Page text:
Sets

An Overview of Sets

Set Overview

A set is a collection of elements. When defining a set, we often use curly braces
$S = \{\dots\}$
. The number of elements in a set is denoted
$\left| S \right|$
or
$n(S)$
. We can say an element
$a$
is a member of the set
$S$
by saying
$a \in S$
. Note that a set has no repeating elements.
Common sets have their own symbols:
$\N$
- the set of natural numbers (there is no agreement on whether this contains
$0$
or not)
$\mathbb{Z}$
- the set of integers
$\mathbb{Q}$
- the set of rational numbers
$\mathbb{R}$
- the set of real numbers
$\mathbb{C}$
- the set of complex numbers

Set-Builder Notation

This notation allows us to easily define sets. For example, if we wanted to define a set with all multiple of 3 up to 30, we could do the following:
$S = \{ x : x = 3k, k \in \N, x \leq 30 \}$

Set Rules

Assuming we have two sets
$A$
and
$B$
, we have a way to interact with them.

Equality

We say
$A = B$
if both sets have the exact same elements.

The Universal Set

The set
$U$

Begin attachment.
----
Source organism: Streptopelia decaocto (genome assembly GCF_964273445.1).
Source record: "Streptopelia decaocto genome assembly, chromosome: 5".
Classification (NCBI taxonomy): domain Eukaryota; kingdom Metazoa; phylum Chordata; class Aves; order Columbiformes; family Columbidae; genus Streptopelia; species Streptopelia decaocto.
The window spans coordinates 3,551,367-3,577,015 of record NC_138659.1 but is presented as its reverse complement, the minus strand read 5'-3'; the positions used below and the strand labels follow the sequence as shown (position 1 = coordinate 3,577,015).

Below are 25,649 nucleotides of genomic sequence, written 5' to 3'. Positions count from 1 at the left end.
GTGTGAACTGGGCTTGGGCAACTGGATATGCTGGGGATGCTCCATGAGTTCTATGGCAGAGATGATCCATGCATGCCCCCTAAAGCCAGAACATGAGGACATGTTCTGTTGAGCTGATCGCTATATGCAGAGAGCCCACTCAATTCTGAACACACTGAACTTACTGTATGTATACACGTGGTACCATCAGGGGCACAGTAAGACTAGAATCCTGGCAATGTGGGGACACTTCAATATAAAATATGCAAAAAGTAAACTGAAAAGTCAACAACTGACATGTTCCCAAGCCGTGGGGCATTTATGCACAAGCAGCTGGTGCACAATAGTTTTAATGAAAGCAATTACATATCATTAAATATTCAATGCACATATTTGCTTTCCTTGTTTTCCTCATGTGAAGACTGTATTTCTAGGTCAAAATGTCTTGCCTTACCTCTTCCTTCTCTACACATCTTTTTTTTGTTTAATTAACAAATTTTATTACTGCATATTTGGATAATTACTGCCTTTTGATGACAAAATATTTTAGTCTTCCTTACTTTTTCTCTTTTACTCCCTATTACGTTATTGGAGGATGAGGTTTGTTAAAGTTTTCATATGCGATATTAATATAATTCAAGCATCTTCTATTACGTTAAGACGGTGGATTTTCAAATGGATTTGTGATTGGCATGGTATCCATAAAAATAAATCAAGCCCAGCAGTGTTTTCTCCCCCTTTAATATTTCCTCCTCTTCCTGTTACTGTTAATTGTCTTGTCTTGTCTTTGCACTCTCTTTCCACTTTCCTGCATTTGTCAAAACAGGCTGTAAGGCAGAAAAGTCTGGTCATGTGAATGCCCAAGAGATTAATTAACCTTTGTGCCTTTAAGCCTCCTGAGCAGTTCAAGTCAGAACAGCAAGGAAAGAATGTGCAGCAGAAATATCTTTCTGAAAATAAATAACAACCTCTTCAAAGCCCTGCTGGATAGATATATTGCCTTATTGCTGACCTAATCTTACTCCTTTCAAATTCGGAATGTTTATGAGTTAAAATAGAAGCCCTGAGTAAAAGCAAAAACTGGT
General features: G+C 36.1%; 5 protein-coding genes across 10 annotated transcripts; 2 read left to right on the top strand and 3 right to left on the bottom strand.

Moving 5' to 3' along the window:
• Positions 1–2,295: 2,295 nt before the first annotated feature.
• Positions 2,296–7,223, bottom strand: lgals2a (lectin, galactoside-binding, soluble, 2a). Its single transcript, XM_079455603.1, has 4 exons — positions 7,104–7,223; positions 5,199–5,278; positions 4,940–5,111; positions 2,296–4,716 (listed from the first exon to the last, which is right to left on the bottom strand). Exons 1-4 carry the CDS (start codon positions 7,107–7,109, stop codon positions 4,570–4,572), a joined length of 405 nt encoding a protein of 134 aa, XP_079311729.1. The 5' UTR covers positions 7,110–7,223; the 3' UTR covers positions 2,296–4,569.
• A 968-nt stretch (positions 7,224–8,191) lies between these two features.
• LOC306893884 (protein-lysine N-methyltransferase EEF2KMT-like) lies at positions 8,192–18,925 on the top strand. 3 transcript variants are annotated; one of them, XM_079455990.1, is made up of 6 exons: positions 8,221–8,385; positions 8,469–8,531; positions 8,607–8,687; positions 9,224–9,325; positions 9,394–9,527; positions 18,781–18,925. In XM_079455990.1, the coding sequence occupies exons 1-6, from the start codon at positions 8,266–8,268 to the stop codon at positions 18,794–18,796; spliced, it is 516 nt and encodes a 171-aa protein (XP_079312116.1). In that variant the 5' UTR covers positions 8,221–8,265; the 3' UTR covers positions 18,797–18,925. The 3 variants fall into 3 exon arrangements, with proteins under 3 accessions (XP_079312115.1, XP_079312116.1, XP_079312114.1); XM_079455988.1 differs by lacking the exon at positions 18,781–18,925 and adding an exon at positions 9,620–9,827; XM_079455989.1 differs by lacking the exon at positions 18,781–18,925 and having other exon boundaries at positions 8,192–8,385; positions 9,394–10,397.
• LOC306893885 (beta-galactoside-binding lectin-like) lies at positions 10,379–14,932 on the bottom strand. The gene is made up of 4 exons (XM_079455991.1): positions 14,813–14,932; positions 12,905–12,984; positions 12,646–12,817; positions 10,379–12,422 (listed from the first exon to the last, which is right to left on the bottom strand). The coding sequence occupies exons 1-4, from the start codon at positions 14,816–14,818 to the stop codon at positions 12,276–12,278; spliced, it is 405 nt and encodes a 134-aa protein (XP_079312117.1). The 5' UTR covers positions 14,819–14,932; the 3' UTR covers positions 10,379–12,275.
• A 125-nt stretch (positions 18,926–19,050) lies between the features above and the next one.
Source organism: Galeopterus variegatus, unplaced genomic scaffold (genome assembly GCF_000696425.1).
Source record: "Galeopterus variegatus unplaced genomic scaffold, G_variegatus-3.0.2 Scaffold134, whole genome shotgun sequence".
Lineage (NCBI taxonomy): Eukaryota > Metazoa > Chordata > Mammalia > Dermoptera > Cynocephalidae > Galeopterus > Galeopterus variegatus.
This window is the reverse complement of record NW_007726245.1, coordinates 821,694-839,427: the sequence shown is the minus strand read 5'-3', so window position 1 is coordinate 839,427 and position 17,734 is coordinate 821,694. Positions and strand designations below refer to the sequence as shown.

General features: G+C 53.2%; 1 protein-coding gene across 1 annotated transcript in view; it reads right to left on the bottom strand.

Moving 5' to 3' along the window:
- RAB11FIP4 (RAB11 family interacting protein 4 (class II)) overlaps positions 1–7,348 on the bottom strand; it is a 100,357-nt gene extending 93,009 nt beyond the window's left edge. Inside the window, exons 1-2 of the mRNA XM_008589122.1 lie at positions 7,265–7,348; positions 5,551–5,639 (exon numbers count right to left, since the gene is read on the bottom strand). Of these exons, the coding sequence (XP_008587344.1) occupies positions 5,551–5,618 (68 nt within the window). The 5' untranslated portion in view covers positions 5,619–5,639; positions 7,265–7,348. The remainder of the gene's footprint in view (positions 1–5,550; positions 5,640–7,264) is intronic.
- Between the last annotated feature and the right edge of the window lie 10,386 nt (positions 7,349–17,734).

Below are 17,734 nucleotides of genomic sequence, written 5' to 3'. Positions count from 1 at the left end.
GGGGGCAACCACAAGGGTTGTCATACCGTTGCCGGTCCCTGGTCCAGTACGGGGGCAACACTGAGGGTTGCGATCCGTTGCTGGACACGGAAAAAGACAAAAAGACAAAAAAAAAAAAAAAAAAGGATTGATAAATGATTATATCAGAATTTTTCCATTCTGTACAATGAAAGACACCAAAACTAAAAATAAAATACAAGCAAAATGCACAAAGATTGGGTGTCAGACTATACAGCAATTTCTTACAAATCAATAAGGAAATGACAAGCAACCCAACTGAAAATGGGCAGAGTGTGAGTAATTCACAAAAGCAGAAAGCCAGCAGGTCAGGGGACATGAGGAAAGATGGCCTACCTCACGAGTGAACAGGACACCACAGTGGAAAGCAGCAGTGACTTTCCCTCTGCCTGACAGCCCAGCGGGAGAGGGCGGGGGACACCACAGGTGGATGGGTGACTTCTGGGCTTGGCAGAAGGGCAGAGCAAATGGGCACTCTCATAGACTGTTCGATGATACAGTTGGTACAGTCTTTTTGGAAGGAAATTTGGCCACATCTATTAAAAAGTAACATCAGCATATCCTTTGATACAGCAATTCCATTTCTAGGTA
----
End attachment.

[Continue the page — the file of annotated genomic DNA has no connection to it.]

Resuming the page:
contains all elements of interest.

Union

The union of two sets
$A \cup B$
is a combination set of all elements in
$A$
or
$B$
.

Intersection

The intersection of two sets
$A \cap B$
is a set of all elements that appear in both
$A$
and
$B$
.

Set-Difference

The set-difference of
$A$
and
$B$
is the set of all elements in
$A$
not in
$B$
.
$A \setminus B = \{ a \in A : a \not \in B\}$

Complement

The complement of
$A$
, denoted
$A^\prime$
, is all elements of
$U$
not in
$A$
. You can think of it as
$U \setminus A$
.

Subset

If all elements of
$A$
are also elements of
$B$
, then
$A$
is a subset of
$B$
and this is denoted
$A \subseteq B$
. Note that means it is possible that
$A = B$
. To discount this possibility, we say
$A$
is a proper subset of
$B$
, denoted
$A \subset B$
.